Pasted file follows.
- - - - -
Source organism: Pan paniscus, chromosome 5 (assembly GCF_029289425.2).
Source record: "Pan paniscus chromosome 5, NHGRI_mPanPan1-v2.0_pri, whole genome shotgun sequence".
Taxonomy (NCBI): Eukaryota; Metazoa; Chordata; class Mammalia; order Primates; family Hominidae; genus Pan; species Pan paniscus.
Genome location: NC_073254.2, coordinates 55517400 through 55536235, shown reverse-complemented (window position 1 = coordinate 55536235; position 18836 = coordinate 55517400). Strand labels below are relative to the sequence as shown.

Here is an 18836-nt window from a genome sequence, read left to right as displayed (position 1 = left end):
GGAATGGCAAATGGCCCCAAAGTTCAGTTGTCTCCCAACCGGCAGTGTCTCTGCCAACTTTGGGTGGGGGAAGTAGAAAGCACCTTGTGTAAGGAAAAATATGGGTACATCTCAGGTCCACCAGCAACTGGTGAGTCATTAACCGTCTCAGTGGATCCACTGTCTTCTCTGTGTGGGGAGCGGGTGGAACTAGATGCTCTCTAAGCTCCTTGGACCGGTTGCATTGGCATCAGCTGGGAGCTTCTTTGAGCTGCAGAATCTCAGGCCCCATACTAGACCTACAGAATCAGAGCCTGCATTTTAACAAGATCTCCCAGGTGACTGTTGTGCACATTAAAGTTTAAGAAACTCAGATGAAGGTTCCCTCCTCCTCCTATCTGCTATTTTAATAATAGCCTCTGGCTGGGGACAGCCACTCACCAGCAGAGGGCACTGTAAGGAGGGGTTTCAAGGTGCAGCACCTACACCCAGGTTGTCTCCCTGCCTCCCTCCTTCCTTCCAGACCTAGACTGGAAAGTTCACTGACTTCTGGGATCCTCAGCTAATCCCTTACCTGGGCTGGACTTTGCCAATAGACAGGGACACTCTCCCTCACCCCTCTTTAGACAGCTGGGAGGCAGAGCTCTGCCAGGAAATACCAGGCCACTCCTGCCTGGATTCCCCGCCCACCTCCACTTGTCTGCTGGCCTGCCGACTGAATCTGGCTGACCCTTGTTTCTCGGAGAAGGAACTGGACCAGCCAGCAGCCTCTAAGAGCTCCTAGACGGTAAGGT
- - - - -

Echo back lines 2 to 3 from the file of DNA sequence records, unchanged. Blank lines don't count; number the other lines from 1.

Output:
Source record: "Pan paniscus chromosome 5, NHGRI_mPanPan1-v2.0_pri, whole genome shotgun sequence".
Taxonomy (NCBI): Eukaryota; Metazoa; Chordata; class Mammalia; order Primates; family Hominidae; genus Pan; species Pan paniscus.